Quality is the first norm for art, but its final norm is love and truth, the enriching of human life, the deepening of our vision.


Martin, Paul - VM - JoAnn van Seventer

The Ship of Life by Paul Martin
The Ship of Life
by JoAnn van Seventer
In the 1990’s Paul Martin made a fascinating series of paintings using the themes of the Ship of Life and the Ship of Fools, the former referring to God’s children crossing the waters of danger and trial on their way to heaven, and the latter portraying those caught up in a life of vice and carelessness and adrift without a clear destination. In the third century the Roman Catholic Church was sometimes referred to as the Ark of Salvation and compared to Noah’s ark in which the righteous found refuge, often with Peter or Christ as Helmsman. In the fifteenth century an allegory about the Ship of Fools was written as a parody of the Church.
The painting Ship of Life by Paul Martin is full of suggestions and symbols taken from literature, art and the Bible. In it we see seven figures, the main four of which have attributes identifying them as biblical persons: Peter holding a fish, Dorcas with her shears, Eve with the serpent on her back, and Lazarus in his grave clothes.
The figures are stylized and iconic, but as in many of Martin’s paintings from this period, the main characters have realistic faces. Dorcas, also called Tabitha in the book of Acts, is the main figure, standing near the center and about to enter the ship. She was known for her kindness to the poor, demonstrated by the clothing she made for them. The young boy accompanying her holds rolls of cloth in his right hand, and in his left what looks like a ticket, the good deeds of Dorcas going before her as she enters the Ship of Life. This was a good woman, greatly mourned at her passing, and called back from death by Peter.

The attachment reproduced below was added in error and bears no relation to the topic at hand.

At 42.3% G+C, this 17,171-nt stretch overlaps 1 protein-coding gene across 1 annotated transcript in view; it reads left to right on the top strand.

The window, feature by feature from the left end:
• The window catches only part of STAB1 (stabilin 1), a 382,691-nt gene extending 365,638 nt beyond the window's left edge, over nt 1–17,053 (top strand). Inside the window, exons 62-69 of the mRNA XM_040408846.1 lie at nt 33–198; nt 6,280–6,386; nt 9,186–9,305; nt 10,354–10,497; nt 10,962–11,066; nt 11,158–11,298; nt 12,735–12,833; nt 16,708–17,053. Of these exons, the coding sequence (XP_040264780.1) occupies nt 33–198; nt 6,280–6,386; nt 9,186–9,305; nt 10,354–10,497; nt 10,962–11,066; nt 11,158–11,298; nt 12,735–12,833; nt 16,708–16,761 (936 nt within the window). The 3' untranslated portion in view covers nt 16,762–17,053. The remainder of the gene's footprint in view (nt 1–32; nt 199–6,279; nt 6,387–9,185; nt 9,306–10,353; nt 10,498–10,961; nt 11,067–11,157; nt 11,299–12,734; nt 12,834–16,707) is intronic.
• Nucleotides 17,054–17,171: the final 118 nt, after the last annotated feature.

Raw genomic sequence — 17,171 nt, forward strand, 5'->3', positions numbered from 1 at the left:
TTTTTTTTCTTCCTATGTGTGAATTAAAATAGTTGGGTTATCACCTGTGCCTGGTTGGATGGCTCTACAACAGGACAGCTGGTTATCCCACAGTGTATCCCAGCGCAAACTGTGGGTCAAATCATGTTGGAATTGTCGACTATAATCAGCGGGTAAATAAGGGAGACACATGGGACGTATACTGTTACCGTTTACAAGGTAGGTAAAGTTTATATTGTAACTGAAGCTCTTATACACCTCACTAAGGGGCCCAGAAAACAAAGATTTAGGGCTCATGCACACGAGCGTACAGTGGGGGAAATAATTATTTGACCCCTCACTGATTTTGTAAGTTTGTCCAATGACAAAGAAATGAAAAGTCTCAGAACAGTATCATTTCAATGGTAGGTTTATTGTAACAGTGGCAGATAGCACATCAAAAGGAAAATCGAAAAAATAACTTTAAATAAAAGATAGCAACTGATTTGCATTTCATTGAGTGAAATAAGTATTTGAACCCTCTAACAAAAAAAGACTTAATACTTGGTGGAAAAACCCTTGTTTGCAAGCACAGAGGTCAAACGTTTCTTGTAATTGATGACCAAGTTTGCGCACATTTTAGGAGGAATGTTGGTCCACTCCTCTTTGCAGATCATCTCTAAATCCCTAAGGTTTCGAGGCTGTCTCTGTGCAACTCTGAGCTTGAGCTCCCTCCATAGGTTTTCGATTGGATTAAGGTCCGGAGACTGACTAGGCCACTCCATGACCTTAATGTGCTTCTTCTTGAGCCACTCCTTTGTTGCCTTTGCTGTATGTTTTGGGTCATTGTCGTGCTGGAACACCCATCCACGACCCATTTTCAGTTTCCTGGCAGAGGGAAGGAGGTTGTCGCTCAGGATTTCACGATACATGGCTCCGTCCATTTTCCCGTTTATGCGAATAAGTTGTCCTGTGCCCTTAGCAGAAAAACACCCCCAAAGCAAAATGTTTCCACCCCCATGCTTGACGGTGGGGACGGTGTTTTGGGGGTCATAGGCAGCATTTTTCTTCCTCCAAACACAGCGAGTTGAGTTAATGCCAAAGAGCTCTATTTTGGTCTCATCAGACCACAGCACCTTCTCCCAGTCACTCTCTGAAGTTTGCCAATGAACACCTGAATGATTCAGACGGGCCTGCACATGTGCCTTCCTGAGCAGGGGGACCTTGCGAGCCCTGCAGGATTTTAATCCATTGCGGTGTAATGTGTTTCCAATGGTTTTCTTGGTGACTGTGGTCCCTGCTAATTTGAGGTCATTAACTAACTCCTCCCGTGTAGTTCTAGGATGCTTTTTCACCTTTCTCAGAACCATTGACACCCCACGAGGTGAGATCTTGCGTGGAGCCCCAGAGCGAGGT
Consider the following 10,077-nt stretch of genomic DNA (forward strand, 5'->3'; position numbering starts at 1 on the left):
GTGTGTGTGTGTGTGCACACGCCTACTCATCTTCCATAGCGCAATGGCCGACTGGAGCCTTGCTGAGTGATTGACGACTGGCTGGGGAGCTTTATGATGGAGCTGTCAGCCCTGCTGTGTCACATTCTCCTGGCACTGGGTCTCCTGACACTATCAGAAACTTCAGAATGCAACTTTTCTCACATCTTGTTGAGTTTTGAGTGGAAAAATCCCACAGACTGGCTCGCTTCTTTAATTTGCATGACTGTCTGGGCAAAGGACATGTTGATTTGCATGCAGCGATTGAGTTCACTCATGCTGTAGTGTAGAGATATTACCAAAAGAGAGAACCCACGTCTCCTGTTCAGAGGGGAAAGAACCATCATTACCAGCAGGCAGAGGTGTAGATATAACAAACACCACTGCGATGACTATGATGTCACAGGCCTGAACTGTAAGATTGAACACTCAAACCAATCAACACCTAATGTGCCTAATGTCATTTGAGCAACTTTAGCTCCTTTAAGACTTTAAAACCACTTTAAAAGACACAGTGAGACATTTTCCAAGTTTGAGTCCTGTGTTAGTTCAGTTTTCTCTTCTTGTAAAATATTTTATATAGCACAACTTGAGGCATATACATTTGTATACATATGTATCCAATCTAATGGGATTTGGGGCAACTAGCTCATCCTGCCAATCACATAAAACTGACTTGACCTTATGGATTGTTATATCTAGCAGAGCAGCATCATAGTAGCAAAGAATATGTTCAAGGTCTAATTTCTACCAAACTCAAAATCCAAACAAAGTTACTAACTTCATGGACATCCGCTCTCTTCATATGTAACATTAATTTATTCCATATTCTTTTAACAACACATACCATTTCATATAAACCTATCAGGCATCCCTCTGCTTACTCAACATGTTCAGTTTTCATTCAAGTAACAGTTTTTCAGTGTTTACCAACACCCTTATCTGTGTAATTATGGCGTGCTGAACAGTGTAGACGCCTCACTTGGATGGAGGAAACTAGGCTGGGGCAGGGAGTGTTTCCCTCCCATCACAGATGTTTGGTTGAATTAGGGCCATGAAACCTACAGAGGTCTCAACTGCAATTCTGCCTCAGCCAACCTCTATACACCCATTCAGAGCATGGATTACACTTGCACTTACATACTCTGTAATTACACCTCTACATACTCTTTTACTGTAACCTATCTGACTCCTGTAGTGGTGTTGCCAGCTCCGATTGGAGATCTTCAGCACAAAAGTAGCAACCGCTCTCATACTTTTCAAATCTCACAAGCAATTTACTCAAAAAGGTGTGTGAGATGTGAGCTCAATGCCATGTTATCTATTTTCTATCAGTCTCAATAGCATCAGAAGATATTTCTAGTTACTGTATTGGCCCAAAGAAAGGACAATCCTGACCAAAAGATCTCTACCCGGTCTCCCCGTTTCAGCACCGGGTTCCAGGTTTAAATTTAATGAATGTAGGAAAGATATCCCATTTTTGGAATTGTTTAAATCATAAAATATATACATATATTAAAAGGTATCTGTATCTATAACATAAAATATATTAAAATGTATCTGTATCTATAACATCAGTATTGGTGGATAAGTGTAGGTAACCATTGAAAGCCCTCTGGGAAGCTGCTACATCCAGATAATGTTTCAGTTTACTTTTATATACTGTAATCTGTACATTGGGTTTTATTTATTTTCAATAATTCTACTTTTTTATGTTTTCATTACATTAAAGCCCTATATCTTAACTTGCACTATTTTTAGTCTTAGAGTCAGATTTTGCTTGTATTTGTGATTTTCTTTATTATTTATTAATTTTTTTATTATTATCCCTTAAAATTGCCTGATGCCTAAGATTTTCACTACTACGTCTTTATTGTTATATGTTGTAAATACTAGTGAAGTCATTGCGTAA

And then we notice Lazarus, raised from the dead by Christ in the Gospel of John. He and Dorcas are two figures completely in white (except for their red shoes), both restored to life.
Eve is an intriguing figure, already standing in the ship, with a serpent on the back of her robe. Her head is bent back strangely, as is the head of the person (Mary of Bethany?) between her and Lazarus. In Martin’s paintings this posture is usually a sign of grief. Eve, with whose choice the whole problem of death began, is now being freed from the serpent by a child, a boy with shears. It is the child Jesus who came to be about his Father’s business, bruising the serpent’s head but in a surprising new context. His great deed is here linked to the deeds of Dorcas, or rather hers are linked to his – the believer’s good deeds connected significantly with the life-giving plan of God.
As one looks closely more things come to mind. We see Eve whose choice was to eat the fruit that brought sin and death into the world at the Fall. We also see Peter whose denial added to the sorrow of Christ before his crucifixion, a death which finally conquered all death. As a result Dorcas and Lazarus were resurrected in this life and are symbols of hope. The rooster on the prow of the ship reminds Christians of the cock which crowed after Peter’s denial of Christ, but a rooster is also the harbinger of the morning, the sunrise, and points to the victory of light over darkness and evil. The ship here is facing a glowing orange shore.
Paul Martin: The Ship of Life, 1993, 130 x 202 cm, oil on panel. Photography: Art Revisited, Tolbert.
Paul Martin was born in Bournemouth in 1948, and grew up in Rugby, England. He studied art first at Coventry Art College and then at the art college in Birmingham. In 1968 he met Professor H.R. Rookmaaker, who stimulated his thinking about the relationship between faith and art. He went on to the Royal Academy, where he met with more appreciation for figurative art. In the 1970’s and 80’s he struggled to get away from a naturalistic style, especially with regard to the human form, and discovered new possibilities through the work of Balthus and Beckmann. He found the iconic approach a helpful way to express controlled emotion. His work was also strongly influenced by medieval frescoes. In the 1990’s Martin painted many icons for the Orthodox church of which he is a member, and his more recent work has moved more into abstraction. Martin taught for many years at Rugby School in England, and then at Leith College of Art in Edinburgh. He currently lives with his wife near Edinburgh.
Publication: Paul Martin, Phil Archer and JoAnn van Seventer: Paul Martin, Art Revisited, 1991, text in Dutch and English. 
ArtWay Visual Meditation July 3, 2011